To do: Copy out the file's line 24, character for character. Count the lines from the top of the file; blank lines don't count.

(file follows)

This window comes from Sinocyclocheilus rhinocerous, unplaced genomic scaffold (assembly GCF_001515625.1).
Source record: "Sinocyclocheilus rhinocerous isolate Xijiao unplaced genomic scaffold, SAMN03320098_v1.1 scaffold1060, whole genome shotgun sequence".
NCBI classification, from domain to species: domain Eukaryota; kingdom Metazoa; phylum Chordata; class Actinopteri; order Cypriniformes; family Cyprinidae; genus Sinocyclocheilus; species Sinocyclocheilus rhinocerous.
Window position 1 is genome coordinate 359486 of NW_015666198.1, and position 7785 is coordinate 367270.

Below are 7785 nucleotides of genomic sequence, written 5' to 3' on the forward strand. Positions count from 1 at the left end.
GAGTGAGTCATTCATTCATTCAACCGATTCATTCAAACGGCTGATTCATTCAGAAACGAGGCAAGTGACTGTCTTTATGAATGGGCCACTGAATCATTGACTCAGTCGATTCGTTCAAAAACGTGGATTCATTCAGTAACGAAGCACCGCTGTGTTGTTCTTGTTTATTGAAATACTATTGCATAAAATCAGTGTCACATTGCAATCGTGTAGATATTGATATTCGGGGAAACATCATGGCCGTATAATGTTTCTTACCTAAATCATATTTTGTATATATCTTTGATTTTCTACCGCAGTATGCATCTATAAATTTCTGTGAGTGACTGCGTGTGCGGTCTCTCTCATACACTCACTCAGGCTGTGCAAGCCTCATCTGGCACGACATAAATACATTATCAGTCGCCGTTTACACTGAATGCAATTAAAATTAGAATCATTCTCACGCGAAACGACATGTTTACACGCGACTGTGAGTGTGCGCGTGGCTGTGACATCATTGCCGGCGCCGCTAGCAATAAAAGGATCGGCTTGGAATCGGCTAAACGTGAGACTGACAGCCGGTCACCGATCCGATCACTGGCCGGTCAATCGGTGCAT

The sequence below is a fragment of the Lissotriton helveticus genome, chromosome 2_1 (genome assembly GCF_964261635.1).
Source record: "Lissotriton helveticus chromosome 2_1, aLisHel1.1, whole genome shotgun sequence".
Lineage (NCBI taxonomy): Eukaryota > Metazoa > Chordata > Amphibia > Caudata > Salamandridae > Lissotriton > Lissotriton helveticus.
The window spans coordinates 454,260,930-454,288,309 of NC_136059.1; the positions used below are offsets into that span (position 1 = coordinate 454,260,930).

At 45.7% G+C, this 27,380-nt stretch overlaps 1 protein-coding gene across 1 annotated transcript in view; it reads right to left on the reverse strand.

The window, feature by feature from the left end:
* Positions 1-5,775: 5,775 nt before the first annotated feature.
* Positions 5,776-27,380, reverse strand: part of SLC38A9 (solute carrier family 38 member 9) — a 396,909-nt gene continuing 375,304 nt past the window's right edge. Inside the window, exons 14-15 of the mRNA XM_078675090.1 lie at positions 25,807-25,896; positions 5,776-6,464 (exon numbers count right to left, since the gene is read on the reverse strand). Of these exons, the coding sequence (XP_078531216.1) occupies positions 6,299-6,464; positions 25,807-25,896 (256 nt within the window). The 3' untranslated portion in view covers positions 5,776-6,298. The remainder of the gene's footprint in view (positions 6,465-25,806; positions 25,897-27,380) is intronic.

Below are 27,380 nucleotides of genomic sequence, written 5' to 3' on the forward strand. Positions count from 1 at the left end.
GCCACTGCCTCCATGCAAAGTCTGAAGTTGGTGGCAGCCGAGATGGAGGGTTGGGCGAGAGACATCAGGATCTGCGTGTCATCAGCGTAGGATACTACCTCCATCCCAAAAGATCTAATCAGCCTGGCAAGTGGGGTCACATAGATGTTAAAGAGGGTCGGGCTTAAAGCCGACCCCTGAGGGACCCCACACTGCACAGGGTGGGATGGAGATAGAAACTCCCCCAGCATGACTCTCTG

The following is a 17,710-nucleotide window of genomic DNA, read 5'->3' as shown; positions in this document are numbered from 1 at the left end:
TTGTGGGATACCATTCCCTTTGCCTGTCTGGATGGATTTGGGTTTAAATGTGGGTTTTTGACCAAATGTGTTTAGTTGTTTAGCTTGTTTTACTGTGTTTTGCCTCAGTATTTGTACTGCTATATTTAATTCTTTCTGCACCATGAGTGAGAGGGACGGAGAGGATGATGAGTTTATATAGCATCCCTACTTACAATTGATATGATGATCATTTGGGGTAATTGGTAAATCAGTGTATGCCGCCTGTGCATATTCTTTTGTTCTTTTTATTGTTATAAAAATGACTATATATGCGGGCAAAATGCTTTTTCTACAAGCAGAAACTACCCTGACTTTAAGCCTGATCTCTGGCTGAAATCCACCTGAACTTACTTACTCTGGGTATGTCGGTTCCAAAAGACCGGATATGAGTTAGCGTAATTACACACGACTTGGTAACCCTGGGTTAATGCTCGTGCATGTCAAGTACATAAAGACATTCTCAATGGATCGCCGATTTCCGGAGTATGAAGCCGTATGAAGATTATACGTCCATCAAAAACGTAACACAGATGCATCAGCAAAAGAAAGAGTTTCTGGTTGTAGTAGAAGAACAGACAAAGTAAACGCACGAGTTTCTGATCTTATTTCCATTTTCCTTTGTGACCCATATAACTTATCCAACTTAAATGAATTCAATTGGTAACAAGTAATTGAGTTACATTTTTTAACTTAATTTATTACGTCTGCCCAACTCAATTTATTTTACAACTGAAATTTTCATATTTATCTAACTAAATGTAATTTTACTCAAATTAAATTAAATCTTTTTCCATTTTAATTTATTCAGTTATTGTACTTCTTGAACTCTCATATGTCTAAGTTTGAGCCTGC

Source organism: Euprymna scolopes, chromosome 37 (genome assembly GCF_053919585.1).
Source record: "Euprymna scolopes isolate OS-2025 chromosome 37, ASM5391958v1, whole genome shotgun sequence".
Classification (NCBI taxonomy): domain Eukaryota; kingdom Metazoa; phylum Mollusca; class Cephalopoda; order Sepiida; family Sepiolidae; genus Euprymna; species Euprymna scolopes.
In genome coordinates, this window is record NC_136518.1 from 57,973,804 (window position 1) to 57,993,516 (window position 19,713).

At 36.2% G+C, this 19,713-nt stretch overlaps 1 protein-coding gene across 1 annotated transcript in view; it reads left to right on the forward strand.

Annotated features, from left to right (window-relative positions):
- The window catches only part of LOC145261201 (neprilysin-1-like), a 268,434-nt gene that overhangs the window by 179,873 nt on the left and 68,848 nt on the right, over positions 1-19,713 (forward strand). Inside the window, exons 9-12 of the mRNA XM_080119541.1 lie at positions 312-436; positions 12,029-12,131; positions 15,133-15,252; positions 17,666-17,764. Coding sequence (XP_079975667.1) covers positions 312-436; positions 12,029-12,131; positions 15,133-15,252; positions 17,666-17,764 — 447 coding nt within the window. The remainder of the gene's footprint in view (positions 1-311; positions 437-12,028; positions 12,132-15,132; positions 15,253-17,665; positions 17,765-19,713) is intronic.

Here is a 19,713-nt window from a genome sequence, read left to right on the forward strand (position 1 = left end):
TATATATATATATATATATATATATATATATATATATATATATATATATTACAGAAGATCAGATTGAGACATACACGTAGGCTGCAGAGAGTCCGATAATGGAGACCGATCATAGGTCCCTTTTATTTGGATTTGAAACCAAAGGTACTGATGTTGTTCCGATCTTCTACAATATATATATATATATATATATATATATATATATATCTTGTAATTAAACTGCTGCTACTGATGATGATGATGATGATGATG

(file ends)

Annotated features, from left to right (window-relative positions):